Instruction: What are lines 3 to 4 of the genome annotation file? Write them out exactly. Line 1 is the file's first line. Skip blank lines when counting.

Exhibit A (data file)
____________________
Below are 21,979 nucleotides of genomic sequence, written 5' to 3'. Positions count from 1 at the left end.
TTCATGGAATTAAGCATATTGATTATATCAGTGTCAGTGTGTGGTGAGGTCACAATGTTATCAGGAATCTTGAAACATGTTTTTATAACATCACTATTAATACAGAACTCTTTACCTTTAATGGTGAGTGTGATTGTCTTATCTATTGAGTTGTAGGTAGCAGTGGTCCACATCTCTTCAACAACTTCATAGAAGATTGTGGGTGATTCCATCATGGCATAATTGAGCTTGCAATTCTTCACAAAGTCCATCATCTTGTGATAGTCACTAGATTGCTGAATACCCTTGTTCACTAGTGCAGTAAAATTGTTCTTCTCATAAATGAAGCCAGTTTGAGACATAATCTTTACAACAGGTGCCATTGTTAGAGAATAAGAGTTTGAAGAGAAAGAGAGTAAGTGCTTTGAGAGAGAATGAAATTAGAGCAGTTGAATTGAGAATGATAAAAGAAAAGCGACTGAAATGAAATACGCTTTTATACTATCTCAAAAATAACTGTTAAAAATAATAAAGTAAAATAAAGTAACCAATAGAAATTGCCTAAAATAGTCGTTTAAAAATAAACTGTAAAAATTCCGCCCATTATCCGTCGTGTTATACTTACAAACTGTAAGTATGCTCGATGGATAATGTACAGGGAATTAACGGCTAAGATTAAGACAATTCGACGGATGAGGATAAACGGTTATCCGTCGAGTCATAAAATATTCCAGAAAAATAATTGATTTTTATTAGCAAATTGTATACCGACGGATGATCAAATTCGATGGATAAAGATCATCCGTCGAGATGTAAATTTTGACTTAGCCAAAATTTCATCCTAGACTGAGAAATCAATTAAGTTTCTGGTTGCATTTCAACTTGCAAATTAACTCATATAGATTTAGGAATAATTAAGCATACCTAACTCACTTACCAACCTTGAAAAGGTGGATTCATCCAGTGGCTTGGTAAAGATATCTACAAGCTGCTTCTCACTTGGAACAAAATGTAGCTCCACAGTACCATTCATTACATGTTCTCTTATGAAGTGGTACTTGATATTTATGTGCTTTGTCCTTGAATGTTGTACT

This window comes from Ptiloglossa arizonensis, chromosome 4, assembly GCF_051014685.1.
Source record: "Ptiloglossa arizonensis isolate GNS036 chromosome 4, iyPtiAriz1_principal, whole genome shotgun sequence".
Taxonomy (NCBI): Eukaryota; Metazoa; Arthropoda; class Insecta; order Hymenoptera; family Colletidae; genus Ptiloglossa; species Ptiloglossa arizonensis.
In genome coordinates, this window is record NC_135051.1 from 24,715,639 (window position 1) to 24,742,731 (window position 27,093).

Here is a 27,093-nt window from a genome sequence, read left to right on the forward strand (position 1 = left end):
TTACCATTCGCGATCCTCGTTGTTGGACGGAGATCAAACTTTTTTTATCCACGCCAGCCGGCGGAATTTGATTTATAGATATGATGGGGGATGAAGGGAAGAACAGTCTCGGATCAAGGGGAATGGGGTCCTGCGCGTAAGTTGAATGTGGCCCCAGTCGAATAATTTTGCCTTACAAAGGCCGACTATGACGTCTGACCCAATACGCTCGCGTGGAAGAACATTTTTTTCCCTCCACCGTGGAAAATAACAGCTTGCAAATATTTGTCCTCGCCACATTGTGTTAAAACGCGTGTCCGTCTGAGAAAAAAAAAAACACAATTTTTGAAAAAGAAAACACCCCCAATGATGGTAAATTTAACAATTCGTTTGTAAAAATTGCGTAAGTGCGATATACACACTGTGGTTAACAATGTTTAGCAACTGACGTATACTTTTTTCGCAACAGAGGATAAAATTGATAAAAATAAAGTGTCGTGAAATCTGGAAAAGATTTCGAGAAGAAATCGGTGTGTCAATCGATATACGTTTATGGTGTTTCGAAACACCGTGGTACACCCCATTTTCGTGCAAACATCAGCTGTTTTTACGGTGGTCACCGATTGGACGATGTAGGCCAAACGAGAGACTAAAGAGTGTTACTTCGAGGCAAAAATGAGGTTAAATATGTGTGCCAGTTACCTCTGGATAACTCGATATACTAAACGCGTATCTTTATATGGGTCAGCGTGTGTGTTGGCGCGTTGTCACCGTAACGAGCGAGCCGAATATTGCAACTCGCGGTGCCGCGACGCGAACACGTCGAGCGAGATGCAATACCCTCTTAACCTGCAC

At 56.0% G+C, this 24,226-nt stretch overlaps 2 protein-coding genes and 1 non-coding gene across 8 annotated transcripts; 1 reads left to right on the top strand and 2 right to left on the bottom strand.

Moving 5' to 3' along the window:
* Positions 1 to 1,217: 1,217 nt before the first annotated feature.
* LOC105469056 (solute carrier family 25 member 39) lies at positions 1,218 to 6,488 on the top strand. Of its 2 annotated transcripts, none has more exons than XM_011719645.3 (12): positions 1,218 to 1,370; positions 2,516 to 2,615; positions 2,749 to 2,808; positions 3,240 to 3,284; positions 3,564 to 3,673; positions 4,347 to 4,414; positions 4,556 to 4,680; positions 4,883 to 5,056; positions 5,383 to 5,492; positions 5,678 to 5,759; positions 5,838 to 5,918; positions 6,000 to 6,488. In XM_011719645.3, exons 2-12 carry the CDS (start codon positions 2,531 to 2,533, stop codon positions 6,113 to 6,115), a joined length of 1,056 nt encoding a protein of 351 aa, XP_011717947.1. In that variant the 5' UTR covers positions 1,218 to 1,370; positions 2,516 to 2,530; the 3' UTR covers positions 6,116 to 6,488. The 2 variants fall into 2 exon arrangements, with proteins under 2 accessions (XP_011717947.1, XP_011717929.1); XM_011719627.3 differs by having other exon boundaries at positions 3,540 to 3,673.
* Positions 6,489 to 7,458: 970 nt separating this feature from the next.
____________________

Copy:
This window comes from Ptiloglossa arizonensis, chromosome 4, assembly GCF_051014685.1.
Source record: "Ptiloglossa arizonensis isolate GNS036 chromosome 4, iyPtiAriz1_principal, whole genome shotgun sequence".